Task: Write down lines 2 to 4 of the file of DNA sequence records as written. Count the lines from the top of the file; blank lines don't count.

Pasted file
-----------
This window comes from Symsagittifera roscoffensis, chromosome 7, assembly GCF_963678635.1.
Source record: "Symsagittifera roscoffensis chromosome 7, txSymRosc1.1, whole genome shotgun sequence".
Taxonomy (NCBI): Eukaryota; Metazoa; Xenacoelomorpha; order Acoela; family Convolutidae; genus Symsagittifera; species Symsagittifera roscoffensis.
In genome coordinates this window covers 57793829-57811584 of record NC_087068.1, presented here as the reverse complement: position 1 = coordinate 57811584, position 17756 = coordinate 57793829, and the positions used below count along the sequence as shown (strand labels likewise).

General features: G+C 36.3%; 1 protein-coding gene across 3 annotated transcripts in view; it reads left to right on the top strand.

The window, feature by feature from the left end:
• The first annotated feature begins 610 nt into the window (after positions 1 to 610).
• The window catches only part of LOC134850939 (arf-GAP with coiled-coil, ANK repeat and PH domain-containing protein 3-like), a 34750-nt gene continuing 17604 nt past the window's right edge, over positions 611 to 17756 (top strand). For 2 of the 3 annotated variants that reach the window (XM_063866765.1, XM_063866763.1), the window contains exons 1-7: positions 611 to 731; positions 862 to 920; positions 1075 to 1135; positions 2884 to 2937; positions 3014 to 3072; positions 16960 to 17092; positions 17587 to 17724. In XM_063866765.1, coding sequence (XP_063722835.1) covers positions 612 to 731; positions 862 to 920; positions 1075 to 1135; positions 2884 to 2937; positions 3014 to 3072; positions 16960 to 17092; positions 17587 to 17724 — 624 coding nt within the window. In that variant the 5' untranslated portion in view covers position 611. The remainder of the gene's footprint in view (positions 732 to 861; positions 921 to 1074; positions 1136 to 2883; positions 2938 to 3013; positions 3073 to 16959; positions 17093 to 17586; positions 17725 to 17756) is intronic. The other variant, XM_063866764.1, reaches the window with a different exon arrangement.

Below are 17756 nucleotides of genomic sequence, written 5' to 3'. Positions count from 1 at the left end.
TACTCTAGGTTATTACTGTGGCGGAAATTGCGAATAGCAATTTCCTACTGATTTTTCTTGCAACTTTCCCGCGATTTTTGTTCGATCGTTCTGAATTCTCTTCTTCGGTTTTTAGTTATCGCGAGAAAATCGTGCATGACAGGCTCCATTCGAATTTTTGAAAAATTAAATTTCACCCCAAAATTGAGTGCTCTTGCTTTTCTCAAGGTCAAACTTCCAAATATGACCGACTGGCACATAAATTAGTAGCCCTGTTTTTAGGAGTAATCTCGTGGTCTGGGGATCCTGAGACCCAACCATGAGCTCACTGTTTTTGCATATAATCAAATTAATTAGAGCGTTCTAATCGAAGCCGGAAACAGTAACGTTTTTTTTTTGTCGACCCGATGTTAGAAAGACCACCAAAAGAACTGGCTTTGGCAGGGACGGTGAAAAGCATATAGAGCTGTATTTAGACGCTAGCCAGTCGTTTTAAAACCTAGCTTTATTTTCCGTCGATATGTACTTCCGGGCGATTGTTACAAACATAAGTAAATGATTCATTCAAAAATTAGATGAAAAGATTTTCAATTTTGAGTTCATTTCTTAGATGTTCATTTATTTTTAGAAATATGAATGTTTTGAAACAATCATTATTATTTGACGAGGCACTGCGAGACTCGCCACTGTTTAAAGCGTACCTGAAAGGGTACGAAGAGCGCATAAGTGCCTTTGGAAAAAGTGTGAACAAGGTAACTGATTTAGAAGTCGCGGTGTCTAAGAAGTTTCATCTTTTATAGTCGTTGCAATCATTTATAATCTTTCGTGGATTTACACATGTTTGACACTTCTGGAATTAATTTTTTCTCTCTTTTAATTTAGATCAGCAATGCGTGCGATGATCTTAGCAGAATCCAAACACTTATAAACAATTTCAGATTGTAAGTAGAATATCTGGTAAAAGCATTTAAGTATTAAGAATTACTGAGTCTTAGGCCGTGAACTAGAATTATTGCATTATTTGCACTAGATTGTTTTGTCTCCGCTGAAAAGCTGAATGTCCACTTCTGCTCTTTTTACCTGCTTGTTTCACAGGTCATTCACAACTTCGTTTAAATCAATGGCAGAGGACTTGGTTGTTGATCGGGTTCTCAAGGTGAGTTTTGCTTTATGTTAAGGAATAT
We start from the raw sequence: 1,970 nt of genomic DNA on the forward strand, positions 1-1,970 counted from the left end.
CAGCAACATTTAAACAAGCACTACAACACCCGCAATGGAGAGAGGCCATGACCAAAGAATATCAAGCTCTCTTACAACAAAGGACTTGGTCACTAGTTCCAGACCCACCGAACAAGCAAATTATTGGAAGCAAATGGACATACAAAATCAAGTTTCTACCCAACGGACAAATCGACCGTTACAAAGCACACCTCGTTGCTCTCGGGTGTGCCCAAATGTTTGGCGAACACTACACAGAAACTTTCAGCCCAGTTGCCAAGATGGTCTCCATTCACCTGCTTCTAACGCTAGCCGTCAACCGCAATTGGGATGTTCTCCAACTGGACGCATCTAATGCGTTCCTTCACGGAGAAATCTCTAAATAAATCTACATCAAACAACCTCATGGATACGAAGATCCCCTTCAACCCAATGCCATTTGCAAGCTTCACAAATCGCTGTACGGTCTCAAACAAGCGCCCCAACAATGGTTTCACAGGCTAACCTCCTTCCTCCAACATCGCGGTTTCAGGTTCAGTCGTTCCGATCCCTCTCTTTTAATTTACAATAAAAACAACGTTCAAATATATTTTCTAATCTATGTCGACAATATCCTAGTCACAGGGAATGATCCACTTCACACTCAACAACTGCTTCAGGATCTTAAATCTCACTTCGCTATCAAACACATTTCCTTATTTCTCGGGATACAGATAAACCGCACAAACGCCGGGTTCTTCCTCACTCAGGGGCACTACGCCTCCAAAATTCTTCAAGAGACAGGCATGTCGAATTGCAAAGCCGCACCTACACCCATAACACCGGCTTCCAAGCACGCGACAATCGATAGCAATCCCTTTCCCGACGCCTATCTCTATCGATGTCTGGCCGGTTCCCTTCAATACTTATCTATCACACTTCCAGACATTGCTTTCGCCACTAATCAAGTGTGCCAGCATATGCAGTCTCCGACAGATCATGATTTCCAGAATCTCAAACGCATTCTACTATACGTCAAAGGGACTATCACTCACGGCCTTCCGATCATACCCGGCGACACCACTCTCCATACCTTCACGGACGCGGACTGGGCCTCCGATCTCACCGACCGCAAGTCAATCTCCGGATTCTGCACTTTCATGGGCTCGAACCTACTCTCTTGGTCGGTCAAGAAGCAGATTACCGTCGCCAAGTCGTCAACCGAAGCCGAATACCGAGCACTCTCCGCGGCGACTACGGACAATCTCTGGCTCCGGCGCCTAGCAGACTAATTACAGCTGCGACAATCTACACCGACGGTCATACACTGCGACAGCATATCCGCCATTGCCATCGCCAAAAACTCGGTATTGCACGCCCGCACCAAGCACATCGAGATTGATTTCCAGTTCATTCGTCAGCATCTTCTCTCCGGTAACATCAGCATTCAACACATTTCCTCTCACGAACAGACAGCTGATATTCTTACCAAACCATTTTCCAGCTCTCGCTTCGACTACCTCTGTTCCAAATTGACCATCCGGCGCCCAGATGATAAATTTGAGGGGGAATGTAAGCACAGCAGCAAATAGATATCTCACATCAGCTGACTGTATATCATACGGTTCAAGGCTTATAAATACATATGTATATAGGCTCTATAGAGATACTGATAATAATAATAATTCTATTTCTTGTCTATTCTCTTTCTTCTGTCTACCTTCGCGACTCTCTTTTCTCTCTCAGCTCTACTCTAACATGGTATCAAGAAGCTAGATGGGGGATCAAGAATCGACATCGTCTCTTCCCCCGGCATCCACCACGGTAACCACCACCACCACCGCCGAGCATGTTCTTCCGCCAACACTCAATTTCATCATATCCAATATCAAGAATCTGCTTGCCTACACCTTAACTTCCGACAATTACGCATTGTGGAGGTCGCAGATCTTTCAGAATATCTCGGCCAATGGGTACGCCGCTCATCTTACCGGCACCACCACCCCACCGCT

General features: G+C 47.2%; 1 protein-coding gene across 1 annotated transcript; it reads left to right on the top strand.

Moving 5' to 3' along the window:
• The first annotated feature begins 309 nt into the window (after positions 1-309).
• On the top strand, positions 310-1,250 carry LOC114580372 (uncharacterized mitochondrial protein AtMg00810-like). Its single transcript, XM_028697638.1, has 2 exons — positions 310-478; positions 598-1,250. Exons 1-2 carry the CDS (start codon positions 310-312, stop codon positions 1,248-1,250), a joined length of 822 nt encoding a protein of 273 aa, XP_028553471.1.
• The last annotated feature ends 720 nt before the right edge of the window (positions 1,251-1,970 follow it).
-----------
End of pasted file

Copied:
Source record: "Symsagittifera roscoffensis chromosome 7, txSymRosc1.1, whole genome shotgun sequence".
Taxonomy (NCBI): Eukaryota; Metazoa; Xenacoelomorpha; order Acoela; family Convolutidae; genus Symsagittifera; species Symsagittifera roscoffensis.
In genome coordinates this window covers 57793829-57811584 of record NC_087068.1, presented here as the reverse complement: position 1 = coordinate 57811584, position 17756 = coordinate 57793829, and the positions used below count along the sequence as shown (strand labels likewise).